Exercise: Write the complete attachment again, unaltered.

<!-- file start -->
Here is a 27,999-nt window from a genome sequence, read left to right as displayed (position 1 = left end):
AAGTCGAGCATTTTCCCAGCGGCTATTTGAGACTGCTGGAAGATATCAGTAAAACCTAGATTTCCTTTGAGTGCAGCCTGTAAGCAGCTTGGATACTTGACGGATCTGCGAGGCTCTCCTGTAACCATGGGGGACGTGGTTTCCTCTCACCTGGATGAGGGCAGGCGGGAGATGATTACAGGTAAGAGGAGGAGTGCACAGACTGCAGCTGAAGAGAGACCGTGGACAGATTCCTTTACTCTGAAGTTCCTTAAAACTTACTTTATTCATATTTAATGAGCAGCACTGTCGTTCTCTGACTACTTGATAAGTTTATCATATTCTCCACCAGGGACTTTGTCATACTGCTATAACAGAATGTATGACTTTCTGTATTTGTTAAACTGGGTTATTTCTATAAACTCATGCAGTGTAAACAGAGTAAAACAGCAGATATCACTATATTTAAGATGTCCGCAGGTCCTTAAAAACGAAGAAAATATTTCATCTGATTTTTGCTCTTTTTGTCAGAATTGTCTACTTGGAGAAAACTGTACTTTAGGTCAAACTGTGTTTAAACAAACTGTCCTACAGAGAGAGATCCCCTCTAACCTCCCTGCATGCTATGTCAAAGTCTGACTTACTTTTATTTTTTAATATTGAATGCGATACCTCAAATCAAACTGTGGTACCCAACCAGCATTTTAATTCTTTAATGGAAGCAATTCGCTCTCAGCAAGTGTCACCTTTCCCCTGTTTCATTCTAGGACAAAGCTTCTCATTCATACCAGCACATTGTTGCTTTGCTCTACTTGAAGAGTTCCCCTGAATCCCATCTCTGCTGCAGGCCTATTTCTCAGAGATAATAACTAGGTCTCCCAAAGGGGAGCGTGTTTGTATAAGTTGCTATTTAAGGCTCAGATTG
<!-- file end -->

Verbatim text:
Here is a 27,999-nt window from a genome sequence, read left to right as displayed (position 1 = left end):
AAGTCGAGCATTTTCCCAGCGGCTATTTGAGACTGCTGGAAGATATCAGTAAAACCTAGATTTCCTTTGAGTGCAGCCTGTAAGCAGCTTGGATACTTGACGGATCTGCGAGGCTCTCCTGTAACCATGGGGGACGTGGTTTCCTCTCACCTGGATGAGGGCAGGCGGGAGATGATTACAGGTAAGAGGAGGAGTGCACAGACTGCAGCTGAAGAGAGACCGTGGACAGATTCCTTTACTCTGAAGTTCCTTAAAACTTACTTTATTCATATTTAATGAGCAGCACTGTCGTTCTCTGACTACTTGATAAGTTTATCATATTCTCCACCAGGGACTTTGTCATACTGCTATAACAGAATGTATGACTTTCTGTATTTGTTAAACTGGGTTATTTCTATAAACTCATGCAGTGTAAACAGAGTAAAACAGCAGATATCACTATATTTAAGATGTCCGCAGGTCCTTAAAAACGAAGAAAATATTTCATCTGATTTTTGCTCTTTTTGTCAGAATTGTCTACTTGGAGAAAACTGTACTTTAGGTCAAACTGTGTTTAAACAAACTGTCCTACAGAGAGAGATCCCCTCTAACCTCCCTGCATGCTATGTCAAAGTCTGACTTACTTTTATTTTTTAATATTGAATGCGATACCTCAAATCAAACTGTGGTACCCAACCAGCATTTTAATTCTTTAATGGAAGCAATTCGCTCTCAGCAAGTGTCACCTTTCCCCTGTTTCATTCTAGGACAAAGCTTCTCATTCATACCAGCACATTGTTGCTTTGCTCTACTTGAAGAGTTCCCCTGAATCCCATCTCTGCTGCAGGCCTATTTCTCAGAGATAATAACTAGGTCTCCCAAAGGGGAGCGTGTTTGTATAAGTTGCTATTTAAGGCTCAGATTG